Unfulfilled expectations can lead to anger. What are your expectations of yourself and others for this situation? Are you expecting more than is realistic for this person in this particular situation?
Examine your underlying expectations about what you need to be happy and live the type of life you want. Examine your expectations from others. Perhaps you have higher (or different) standards than others. Perhaps you expect others to follow them as well as yourself. You may even be right. But these are your expectations of others–not theirs. They are who they are, and one root of anger is not accepting people (or events) as they are.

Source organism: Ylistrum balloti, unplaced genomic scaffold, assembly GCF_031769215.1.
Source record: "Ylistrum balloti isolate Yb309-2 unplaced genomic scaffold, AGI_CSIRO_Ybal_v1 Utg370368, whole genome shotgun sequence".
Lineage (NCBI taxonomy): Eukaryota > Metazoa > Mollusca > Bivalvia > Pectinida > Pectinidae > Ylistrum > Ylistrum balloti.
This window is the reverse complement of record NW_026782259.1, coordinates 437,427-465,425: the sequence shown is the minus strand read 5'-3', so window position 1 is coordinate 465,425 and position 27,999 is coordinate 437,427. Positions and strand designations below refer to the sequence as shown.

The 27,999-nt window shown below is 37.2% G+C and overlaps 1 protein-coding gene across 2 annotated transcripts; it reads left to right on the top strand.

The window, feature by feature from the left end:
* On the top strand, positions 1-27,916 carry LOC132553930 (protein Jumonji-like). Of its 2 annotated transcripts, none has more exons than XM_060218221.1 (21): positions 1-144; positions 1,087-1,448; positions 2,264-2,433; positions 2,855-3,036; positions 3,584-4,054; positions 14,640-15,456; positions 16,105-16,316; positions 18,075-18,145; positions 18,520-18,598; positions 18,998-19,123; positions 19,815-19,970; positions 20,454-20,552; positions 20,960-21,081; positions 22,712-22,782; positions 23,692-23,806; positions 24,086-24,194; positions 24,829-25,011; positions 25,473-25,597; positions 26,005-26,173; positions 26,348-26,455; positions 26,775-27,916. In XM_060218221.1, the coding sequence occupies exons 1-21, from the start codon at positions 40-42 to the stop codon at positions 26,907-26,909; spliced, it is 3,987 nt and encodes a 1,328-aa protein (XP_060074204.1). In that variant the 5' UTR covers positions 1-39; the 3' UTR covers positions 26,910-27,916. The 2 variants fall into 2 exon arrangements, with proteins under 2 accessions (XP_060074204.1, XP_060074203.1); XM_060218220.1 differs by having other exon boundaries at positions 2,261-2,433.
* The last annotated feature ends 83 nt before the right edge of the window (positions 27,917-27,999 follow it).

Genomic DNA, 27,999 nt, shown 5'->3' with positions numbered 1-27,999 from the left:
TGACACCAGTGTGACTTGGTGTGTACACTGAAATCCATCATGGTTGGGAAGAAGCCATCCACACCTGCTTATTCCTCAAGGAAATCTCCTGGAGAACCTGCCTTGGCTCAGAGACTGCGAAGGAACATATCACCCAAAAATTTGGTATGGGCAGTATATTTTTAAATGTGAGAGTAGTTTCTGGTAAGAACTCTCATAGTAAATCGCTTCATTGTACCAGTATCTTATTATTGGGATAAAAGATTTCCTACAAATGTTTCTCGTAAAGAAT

“Entitlement thinking” and high expectations about what we should receive cause a feeling of being “in a hole.” They cause some people to see themselves as victims and view the world negatively. These expectations are the cause of a deep sense of powerlessness and prolonged resentment about being treated “unfairly.” The deepest source of many people’s anger comes from when some important value or goal is threatened and they feel that they are losing control of the situation. They may not want to admit feeling hurt or fear. (Some may think such an admission is a sign of weakness.) Yet these are the underlying feelings that will help to identify which values and goals are being threatened.
The real threat may not be the surface issue (being late to the movie) as much as the underlying issue (not being important to someone you love or being mistreated). Identifying emotions of fear and hurt will open the door to these underlying issues. Once you get in touch with the fear and hurt, what images, thoughts, and underlying issues are associated with [cause] them?